Next morning at daybreak the hammering of the carpenters had ceased in the Market Place, and their lamps, that burned dim in their sockets, like lights across a misty sea, were one by one put out. Draped in black, the ghastly thing that they had built during the night stood between the turrets of the guard-house.
Already the townspeople were awake. People were hurrying to and fro. Many were entering the houses that looked on to the market. They were eager to secure their points of vantage from which to view that morning’s spectacle.
The light came slowly. It was a frosty morning. At seven o’clock a thin vapor hung in the air and waved to and fro like a veil. It blurred the face of the houses, softened their sharp outlines, and seemed at some moments to carry them away into the distance. The sun rose soft and white as an autumn moon behind a scarf of cloud.
At half past seven the Market Place was thronged. On every inch of the ground, on every balcony, in every window, over every portico, along the roofs of the houses north, south, east, and west, clinging to the chimney-stacks, hanging high up on the pyramidical turrets of the guard-house itself, astride the arms of the old cross, peering from between the battlements of the cathedral tower and the musket lancets of the castle, were crowded, huddled, piled, the spectators of that morning’s tragedy.
What a motley throng! Some in yellow and red, some in black; men, women, and children lifted shoulder-high. Some with pale faces and bloodshot eyes, some with rubicund complexion and laughing lips, some bantering as if at a fair, some on the ground hailing their fellows on the roofs. What a spectacle were they in themselves!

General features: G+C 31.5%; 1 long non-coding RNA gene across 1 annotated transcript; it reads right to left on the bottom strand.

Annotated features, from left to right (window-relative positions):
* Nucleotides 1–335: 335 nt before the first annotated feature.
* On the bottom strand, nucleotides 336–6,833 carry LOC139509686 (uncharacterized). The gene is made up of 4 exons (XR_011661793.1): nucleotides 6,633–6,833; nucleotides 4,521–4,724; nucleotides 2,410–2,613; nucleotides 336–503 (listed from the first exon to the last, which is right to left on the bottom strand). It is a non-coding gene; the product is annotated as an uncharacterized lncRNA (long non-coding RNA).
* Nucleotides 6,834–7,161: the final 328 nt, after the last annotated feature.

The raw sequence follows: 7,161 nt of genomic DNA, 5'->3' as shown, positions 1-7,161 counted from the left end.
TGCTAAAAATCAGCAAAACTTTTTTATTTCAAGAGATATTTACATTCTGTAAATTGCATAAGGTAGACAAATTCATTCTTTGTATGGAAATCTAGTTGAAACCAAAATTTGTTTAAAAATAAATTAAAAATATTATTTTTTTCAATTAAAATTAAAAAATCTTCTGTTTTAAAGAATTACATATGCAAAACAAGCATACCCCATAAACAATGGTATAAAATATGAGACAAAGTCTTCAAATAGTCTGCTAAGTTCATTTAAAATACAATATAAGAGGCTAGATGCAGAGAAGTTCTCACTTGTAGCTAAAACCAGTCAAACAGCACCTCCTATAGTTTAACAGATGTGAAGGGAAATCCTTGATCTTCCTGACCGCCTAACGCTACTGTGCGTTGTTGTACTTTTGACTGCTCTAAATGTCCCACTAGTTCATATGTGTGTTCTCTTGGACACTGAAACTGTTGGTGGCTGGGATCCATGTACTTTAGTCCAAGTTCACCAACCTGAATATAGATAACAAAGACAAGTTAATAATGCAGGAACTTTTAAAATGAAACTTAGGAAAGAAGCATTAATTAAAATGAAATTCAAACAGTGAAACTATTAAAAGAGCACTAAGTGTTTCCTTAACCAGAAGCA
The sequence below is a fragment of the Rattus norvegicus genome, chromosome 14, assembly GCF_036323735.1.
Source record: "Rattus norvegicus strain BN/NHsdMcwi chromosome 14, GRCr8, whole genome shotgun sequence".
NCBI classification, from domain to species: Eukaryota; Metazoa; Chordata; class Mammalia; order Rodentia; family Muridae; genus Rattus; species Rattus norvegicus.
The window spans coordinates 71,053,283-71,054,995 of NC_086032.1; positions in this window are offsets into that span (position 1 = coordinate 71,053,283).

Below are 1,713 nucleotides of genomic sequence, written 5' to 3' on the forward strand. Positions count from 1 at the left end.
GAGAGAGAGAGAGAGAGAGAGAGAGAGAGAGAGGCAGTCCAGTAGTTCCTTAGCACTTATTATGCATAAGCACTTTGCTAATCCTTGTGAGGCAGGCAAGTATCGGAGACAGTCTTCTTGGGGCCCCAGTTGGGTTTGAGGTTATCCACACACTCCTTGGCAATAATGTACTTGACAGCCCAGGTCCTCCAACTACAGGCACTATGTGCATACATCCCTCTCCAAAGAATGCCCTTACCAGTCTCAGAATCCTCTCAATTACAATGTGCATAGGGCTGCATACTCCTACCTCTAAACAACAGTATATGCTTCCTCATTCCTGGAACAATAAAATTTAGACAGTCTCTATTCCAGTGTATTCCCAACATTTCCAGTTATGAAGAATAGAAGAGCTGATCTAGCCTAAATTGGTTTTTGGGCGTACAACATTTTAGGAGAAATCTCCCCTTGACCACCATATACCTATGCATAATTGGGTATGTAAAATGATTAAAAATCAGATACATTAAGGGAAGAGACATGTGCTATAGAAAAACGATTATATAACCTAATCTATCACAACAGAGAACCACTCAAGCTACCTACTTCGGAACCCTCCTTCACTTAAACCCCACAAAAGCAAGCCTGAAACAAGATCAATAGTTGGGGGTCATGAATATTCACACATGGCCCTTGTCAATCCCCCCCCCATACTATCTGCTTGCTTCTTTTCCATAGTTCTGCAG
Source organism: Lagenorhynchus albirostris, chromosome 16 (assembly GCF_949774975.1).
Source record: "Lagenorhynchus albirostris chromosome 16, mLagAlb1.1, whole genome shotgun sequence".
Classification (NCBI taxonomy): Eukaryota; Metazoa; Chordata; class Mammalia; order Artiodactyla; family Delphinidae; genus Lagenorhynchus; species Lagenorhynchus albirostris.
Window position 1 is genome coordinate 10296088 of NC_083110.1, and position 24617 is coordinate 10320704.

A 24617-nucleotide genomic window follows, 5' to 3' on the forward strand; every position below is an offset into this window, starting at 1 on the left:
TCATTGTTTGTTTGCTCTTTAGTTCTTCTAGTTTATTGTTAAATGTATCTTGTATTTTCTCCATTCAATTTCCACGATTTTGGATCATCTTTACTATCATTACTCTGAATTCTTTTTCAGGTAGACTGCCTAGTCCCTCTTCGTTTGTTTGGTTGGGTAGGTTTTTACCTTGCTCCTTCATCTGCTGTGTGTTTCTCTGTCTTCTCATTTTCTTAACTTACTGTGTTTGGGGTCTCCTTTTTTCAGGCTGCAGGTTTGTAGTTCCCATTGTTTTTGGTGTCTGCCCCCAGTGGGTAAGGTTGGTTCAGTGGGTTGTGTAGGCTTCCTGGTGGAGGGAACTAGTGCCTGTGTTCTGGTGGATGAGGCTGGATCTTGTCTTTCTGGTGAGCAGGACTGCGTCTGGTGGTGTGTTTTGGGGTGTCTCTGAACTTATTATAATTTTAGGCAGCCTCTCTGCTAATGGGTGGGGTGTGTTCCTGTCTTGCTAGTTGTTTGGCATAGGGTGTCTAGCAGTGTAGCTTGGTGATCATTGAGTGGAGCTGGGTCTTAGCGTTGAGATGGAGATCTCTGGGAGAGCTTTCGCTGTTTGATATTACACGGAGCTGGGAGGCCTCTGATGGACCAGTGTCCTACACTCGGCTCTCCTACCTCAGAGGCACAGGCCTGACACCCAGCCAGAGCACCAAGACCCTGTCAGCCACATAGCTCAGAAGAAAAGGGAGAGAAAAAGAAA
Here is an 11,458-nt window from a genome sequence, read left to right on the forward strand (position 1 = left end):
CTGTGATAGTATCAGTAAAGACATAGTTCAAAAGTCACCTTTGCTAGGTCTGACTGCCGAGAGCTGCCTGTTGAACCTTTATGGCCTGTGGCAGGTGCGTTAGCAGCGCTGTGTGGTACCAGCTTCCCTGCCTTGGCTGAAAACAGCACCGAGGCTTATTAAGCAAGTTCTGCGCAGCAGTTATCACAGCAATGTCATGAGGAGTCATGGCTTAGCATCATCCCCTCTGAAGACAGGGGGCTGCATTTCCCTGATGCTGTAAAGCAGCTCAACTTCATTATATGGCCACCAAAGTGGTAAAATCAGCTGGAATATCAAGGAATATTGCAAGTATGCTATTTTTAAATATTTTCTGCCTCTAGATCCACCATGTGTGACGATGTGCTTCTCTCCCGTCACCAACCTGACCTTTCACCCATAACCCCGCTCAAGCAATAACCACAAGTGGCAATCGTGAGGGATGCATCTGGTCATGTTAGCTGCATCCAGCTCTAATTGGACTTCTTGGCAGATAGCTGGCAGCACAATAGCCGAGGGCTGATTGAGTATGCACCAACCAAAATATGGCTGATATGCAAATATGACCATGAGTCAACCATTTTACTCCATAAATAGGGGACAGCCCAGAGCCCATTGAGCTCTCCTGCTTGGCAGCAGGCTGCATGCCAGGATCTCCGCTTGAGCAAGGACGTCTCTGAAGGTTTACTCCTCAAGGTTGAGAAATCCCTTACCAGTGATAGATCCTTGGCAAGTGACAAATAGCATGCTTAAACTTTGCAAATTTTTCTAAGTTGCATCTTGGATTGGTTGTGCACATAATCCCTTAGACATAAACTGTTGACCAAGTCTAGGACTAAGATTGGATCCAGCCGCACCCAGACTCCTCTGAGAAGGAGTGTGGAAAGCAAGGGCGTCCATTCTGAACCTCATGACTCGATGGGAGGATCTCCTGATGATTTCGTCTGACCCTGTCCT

There at the northeast of the Market Place, between Scotch Street amid English Street, were half a hundred men and boys in blouses, seated on the overhanging roof of the wooden shambles. They were shouting sorry jests at half a dozen hoydenish women who looked out of the windows of a building raised on pillars over a well, known as Carnaby’s Folly.
On the roof of the guard-house stood five or six soldiers in red coats. One fellow, with a pipe between his lips, leaned over the parapet to kiss his hand to a little romping serving-wench who giggled at him from behind a curtain in a house opposite. There was an open carriage in the very heart of that throng below. Seated within it was a stately gentleman with a gray peaked beard, and dressed in black velvet cloak and doublet, having lace collar and ruffles; and side by side with him was a delicate young maiden muffled to the throat in fur. The morning was bitterly cold, but even this frail flower of humanity had been drawn forth by the business that was now at hand. Where is she now, and what?
A spectacle indeed, and for the eye of the mind a spectacle no less various than for the bodily organ.